Derek Anderson, Jorge Canales Kriljenko, Paulo Drummond, Pedro Espaillat, and Dirk Muir
INTERNATIONAL MONETARY FUND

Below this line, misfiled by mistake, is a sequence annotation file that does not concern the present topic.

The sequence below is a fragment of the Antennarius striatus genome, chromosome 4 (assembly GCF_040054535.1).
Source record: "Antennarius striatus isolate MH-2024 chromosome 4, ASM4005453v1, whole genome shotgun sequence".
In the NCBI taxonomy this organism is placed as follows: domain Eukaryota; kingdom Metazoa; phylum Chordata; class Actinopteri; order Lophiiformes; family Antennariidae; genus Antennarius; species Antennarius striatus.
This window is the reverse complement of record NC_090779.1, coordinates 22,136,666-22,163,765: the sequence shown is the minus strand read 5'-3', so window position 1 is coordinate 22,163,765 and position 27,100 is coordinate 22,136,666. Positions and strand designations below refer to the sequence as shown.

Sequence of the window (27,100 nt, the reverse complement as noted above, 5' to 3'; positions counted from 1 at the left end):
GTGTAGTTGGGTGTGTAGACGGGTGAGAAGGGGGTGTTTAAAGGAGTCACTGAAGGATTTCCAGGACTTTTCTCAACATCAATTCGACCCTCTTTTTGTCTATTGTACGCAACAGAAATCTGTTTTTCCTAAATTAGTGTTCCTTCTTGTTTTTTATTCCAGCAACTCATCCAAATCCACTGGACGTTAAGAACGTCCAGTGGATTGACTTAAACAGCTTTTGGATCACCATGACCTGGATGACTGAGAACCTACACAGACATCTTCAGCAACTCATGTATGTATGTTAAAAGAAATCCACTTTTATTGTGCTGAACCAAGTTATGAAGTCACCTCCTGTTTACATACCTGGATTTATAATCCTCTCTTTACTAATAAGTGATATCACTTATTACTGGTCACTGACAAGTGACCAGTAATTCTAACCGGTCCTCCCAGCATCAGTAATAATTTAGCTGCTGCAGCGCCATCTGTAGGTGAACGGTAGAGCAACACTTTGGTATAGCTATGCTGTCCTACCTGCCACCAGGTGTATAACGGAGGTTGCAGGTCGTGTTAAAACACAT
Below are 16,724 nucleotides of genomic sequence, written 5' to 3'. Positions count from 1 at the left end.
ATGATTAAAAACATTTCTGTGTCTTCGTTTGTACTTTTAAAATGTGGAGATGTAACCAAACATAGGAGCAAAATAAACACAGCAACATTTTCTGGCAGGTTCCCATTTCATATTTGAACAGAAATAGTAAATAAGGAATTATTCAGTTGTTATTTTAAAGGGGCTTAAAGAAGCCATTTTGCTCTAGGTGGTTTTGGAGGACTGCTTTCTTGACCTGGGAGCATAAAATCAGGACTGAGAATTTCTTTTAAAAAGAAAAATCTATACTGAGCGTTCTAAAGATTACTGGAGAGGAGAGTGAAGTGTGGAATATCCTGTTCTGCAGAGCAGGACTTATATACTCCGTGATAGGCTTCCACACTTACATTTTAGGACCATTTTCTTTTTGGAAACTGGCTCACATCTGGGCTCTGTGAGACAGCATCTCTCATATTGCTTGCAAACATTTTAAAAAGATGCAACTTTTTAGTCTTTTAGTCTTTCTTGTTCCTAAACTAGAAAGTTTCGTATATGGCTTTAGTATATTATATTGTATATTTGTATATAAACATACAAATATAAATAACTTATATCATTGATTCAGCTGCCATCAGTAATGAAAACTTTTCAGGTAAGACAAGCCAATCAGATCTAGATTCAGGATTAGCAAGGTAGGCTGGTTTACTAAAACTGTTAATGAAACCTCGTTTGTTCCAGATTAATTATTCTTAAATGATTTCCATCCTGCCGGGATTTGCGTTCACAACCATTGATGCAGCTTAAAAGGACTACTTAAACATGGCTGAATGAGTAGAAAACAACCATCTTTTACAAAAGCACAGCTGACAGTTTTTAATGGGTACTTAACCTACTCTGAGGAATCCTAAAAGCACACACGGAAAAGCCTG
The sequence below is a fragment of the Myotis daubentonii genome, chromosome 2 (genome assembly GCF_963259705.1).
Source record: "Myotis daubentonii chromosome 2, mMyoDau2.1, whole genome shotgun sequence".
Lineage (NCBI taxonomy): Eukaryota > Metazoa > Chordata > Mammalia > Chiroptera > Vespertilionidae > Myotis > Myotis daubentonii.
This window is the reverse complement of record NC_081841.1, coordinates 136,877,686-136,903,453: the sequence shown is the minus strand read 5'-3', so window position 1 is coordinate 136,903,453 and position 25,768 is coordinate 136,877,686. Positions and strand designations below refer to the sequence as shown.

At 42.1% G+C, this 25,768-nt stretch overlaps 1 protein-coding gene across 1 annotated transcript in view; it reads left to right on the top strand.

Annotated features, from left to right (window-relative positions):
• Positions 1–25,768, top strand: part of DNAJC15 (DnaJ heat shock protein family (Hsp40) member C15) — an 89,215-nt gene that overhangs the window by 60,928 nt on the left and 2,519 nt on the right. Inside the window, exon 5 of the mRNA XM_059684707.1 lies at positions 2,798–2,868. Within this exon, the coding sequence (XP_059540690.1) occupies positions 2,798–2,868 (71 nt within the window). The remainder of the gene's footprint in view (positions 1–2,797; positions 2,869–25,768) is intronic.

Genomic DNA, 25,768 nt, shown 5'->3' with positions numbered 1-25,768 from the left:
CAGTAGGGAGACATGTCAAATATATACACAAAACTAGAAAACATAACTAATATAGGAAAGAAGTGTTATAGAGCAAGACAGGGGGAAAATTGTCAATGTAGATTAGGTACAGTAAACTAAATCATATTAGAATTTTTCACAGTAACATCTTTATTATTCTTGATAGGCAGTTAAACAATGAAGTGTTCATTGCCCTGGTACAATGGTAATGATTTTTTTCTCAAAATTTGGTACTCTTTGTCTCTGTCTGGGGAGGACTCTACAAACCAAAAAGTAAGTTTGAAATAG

What is the impact of economic spillovers from China on sub-Saharan Africa (SSA)? This is an increasingly important question because of China's growing economic role as a partner of SSA countriesfor both trade and the buildup of infrastructure in the region. The impact of spillovers from China has been an open question because of the challenge to use an internally consistent framework with solid economic foundations that accounts for both the direct impact China may have on individual countries in SSA through a variety of channels (trade, investment, financial) as well as the impact on the region through the global economy (economic activity and commodity prices). This paper explores those channels of transmission and provides illustrative order of magnitude for the short- and medium-term economic impact by using AFRMOD, a module of the Flexible System of Global Models (FSGM), a multicountry general equilibrium model developed at the IMF. Three alternative scenarios are considered: first, lower potential output in China that is originally misperceived as a temporary cyclical slowdown; second, structural reforms in China that aim to increase potential output; and third, a relocation of low-end manufacturing to sub-Saharan Africa.